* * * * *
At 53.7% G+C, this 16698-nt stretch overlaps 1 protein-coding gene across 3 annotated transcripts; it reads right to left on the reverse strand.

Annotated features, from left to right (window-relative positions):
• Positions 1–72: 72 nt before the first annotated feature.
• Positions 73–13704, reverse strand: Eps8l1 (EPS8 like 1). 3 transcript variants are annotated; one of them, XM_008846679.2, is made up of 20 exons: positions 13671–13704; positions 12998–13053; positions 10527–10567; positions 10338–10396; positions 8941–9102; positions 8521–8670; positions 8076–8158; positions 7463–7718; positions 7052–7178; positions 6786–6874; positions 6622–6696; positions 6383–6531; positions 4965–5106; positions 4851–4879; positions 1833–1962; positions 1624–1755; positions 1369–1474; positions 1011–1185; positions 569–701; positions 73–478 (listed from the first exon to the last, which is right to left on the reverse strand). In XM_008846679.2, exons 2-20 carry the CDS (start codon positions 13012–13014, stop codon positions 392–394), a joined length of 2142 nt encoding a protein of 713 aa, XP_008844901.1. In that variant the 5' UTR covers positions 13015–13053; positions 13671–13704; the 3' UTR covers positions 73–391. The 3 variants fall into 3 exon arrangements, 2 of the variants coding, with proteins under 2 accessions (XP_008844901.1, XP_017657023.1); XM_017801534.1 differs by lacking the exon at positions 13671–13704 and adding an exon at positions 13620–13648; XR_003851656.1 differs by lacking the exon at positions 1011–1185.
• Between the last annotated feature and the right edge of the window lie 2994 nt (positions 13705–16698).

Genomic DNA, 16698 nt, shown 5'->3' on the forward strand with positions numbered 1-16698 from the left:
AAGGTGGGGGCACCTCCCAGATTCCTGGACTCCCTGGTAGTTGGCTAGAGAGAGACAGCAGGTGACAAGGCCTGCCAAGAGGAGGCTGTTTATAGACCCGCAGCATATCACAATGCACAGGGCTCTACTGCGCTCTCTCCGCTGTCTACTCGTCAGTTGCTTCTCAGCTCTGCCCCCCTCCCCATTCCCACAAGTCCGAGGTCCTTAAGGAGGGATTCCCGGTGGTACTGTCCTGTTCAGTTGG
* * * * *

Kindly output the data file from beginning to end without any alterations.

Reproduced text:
At 53.7% G+C, this 16698-nt stretch overlaps 1 protein-coding gene across 3 annotated transcripts; it reads right to left on the reverse strand.

Annotated features, from left to right (window-relative positions):
• Positions 1–72: 72 nt before the first annotated feature.
• Positions 73–13704, reverse strand: Eps8l1 (EPS8 like 1). 3 transcript variants are annotated; one of them, XM_008846679.2, is made up of 20 exons: positions 13671–13704; positions 12998–13053; positions 10527–10567; positions 10338–10396; positions 8941–9102; positions 8521–8670; positions 8076–8158; positions 7463–7718; positions 7052–7178; positions 6786–6874; positions 6622–6696; positions 6383–6531; positions 4965–5106; positions 4851–4879; positions 1833–1962; positions 1624–1755; positions 1369–1474; positions 1011–1185; positions 569–701; positions 73–478 (listed from the first exon to the last, which is right to left on the reverse strand). In XM_008846679.2, exons 2-20 carry the CDS (start codon positions 13012–13014, stop codon positions 392–394), a joined length of 2142 nt encoding a protein of 713 aa, XP_008844901.1. In that variant the 5' UTR covers positions 13015–13053; positions 13671–13704; the 3' UTR covers positions 73–391. The 3 variants fall into 3 exon arrangements, 2 of the variants coding, with proteins under 2 accessions (XP_008844901.1, XP_017657023.1); XM_017801534.1 differs by lacking the exon at positions 13671–13704 and adding an exon at positions 13620–13648; XR_003851656.1 differs by lacking the exon at positions 1011–1185.
• Between the last annotated feature and the right edge of the window lie 2994 nt (positions 13705–16698).

Genomic DNA, 16698 nt, shown 5'->3' on the forward strand with positions numbered 1-16698 from the left:
AAGGTGGGGGCACCTCCCAGATTCCTGGACTCCCTGGTAGTTGGCTAGAGAGAGACAGCAGGTGACAAGGCCTGCCAAGAGGAGGCTGTTTATAGACCCGCAGCATATCACAATGCACAGGGCTCTACTGCGCTCTCTCCGCTGTCTACTCGTCAGTTGCTTCTCAGCTCTGCCCCCCTCCCCATTCCCACAAGTCCGAGGTCCTTAAGGAGGGATTCCCGGTGGTACTGTCCTGTTCAGTTGG